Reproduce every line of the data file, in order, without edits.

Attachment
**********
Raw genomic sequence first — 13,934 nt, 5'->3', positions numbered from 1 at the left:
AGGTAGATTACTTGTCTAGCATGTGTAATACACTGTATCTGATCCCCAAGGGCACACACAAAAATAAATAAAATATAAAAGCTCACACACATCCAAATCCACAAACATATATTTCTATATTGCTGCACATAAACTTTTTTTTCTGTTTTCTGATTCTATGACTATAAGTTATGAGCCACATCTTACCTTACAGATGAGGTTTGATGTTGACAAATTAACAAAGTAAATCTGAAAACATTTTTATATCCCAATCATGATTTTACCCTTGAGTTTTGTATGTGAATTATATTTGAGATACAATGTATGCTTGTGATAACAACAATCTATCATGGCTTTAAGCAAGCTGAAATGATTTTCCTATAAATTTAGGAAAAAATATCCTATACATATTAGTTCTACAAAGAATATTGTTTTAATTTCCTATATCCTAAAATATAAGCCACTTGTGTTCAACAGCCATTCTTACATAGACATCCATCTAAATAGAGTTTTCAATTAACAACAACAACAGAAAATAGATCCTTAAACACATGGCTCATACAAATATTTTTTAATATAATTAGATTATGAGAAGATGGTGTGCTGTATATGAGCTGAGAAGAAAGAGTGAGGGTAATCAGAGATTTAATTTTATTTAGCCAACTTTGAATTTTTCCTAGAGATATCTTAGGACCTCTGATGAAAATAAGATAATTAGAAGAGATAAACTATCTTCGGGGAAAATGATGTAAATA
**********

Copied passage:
Raw genomic sequence first — 13,934 nt, 5'->3', positions numbered from 1 at the left:
AGGTAGATTACTTGTCTAGCATGTGTAATACACTGTATCTGATCCCCAAGGGCACACACAAAAATAAATAAAATATAAAAGCTCACACACATCCAAATCCACAAACATATATTTCTATATTGCTGCACATAAACTTTTTTTTCTGTTTTCTGATTCTATGACTATAAGTTATGAGCCACATCTTACCTTACAGATGAGGTTTGATGTTGACAAATTAACAAAGTAAATCTGAAAACATTTTTATATCCCAATCATGATTTTACCCTTGAGTTTTGTATGTGAATTATATTTGAGATACAATGTATGCTTGTGATAACAACAATCTATCATGGCTTTAAGCAAGCTGAAATGATTTTCCTATAAATTTAGGAAAAAATATCCTATACATATTAGTTCTACAAAGAATATTGTTTTAATTTCCTATATCCTAAAATATAAGCCACTTGTGTTCAACAGCCATTCTTACATAGACATCCATCTAAATAGAGTTTTCAATTAACAACAACAACAGAAAATAGATCCTTAAACACATGGCTCATACAAATATTTTTTAATATAATTAGATTATGAGAAGATGGTGTGCTGTATATGAGCTGAGAAGAAAGAGTGAGGGTAATCAGAGATTTAATTTTATTTAGCCAACTTTGAATTTTTCCTAGAGATATCTTAGGACCTCTGATGAAAATAAGATAATTAGAAGAGATAAACTATCTTCGGGGAAAATGATGTAAATA